People come to therapy for many reasons - sometimes, they have a specific goal in mind: they are having trouble meeting a deadline, they have a specific relationship (personal or professional) that needs attention; perhaps they want to stop self-harming, or need help with some life decision or event, such as the loss of a loved one. Often, people are unclear about what they want out of therapy: but they know they want to feel more happy or less anxious; they feel stuck, blocked or stifled, and want to live a more free, engaged and fulfilled life.
Whatever brings you to therapy, it is fine. It is your starting place and we will work from there. For many people, asking for help from a therapist can feel like a weakness. It might even evoke feelings of shame or failure. While people often find it easy to seek help in other aspects of life - with physical well-being, for example - they can also feel they should be able to deal with their emotional life by themselves. Therapy involves a degree of trust that doesn't always come easily, and it takes strength to do so. Therapy can be a process of self-discovery, leading to a revitalised sense of relationship to self and others. This in turn can lead to a new sense of meaning and satisfaction in life.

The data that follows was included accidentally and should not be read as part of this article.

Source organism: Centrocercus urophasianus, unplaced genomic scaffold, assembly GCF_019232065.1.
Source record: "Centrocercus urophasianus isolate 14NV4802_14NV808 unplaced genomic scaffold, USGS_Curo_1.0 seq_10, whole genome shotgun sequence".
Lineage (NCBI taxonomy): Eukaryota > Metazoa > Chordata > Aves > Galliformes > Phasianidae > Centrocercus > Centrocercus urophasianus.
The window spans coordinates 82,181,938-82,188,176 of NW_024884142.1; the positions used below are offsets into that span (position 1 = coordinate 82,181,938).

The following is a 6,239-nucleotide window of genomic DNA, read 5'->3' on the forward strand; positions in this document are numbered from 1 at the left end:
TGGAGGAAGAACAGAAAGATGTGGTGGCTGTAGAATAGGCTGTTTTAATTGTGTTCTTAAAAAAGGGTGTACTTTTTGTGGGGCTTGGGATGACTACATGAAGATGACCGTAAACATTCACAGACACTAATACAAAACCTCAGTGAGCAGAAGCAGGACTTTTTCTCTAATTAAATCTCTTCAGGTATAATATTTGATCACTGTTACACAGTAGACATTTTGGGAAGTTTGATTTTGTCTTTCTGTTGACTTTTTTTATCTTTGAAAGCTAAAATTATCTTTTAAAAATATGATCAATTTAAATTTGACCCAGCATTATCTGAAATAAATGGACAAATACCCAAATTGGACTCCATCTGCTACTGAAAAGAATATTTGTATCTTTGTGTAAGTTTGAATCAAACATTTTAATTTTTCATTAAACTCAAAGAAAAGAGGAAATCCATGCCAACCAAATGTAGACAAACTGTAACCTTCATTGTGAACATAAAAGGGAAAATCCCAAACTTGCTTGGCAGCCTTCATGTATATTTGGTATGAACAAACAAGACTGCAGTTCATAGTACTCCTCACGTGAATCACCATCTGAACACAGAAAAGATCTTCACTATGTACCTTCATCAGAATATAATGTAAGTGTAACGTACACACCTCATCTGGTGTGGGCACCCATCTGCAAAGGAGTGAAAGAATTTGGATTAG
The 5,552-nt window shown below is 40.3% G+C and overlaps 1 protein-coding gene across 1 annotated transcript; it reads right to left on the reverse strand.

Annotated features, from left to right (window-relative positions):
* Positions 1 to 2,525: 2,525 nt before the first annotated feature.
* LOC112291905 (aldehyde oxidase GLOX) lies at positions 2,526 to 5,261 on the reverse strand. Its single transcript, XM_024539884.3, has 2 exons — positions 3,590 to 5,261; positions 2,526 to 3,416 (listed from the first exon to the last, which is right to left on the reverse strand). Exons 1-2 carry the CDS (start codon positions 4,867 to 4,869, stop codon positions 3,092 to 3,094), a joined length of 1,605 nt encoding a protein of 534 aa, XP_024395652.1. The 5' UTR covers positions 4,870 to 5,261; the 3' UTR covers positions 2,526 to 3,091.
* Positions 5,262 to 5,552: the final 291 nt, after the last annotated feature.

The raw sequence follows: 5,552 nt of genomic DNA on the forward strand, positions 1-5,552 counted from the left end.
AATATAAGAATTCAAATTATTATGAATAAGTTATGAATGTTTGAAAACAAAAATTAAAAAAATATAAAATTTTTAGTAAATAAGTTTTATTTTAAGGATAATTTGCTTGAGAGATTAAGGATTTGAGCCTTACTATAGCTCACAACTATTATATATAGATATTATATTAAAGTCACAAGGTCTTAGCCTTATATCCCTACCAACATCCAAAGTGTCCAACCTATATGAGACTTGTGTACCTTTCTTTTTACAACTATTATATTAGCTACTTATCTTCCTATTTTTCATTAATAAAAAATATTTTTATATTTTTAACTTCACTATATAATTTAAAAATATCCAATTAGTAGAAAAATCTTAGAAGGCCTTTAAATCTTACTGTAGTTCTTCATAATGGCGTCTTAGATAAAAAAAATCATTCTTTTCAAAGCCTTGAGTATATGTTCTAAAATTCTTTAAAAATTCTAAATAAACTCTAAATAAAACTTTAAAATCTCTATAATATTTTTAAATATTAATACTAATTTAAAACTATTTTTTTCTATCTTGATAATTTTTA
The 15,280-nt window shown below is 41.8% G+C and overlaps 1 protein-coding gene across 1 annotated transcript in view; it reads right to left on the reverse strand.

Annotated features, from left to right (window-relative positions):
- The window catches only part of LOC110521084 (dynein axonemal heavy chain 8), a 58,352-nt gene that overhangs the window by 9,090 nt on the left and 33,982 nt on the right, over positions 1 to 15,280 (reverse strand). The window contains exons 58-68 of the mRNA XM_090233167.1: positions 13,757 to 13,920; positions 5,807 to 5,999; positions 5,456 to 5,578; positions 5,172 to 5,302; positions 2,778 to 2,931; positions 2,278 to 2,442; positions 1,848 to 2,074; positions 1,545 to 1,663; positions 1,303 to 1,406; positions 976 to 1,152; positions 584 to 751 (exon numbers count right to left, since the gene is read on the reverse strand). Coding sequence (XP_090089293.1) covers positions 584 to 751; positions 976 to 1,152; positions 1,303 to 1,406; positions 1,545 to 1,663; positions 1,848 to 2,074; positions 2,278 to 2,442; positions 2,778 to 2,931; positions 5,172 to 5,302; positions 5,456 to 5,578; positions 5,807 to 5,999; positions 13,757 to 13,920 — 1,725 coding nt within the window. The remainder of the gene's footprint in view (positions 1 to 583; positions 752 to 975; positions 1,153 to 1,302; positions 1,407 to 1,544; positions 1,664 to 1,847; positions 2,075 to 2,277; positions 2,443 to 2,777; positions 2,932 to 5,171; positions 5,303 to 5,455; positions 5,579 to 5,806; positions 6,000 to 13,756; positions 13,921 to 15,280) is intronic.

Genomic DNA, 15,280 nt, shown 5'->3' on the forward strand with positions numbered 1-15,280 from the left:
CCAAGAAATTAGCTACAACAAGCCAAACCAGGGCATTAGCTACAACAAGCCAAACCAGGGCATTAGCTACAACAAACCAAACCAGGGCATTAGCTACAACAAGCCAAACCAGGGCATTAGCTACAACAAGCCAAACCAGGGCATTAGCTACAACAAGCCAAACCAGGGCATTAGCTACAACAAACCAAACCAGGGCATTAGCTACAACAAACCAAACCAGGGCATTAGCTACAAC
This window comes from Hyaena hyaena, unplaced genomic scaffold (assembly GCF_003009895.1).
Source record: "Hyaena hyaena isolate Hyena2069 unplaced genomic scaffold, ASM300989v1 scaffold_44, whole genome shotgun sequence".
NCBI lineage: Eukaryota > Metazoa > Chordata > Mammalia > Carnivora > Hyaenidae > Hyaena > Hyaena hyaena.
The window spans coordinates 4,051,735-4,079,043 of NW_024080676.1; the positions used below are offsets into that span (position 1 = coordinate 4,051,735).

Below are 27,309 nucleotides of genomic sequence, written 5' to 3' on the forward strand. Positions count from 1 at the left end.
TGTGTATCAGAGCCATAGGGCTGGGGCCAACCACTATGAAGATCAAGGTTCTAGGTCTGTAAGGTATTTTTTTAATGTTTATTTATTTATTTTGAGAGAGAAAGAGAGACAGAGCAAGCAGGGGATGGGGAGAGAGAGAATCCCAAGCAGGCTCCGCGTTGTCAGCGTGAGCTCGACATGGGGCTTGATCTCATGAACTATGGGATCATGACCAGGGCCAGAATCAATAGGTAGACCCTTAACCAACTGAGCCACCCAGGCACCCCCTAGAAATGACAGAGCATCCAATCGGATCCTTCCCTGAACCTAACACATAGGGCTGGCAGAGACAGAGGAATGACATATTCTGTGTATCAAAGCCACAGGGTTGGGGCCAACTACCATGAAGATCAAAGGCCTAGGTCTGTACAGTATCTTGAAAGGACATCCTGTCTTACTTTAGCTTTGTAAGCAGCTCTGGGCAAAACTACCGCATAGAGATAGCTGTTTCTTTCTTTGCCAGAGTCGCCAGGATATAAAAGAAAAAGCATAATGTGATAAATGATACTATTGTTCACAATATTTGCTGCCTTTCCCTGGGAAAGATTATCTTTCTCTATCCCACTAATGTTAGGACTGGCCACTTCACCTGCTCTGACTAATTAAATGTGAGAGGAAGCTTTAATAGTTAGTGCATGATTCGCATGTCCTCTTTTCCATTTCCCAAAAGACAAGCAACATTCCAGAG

My role is to help you feel supported, understood, and acknowledged, with curiosity but without judgement, as the unique and multi-faceted person you are. This reminds me of some words of Shakespeare: for the eye sees not itself, but by reflection (Julius Caesar). We all have blind spots; we cannot see every one of our psychological nooks and crannies. Even if we want to sort ourselves out, it’s not always possible to get into those blind spots. In therapy, I pay very close attention to you and the way we relate to one another, This guides me in helping you discover and embrace all parts of yourself, even those that seem mysterious and beyond your control. Over time, you could develop new perspectives and a more comprehensive, effective narrative of your life. This is not only empowering, but sets the stage for feeling more free and engaged in life.
Here is a list of some of the issues that I work with:
depression, anxiety, stress and mood disorders, anger
emotional, physical and sexual abuse/trauma
dissociative disorders, diagnosed personality disorders
all forms of self-harm (eg. cutting, eating disorder, addiction, suicidality)
identity issues (eg cultural, gender, sexual)
low self esteem
relationship conflicts (personal or professional)
life transitions (for example: leaving home, international/expat moves, divorce, change of life, empty nest, change in career)
bereavement and loss
If something is troubling you that is not on this list, please feel free to get in touch. We can discuss if I can help you.
Kathryn Jackson, MA, PhD, RP phone: 647 922 6784 email: firstname.lastname@example.org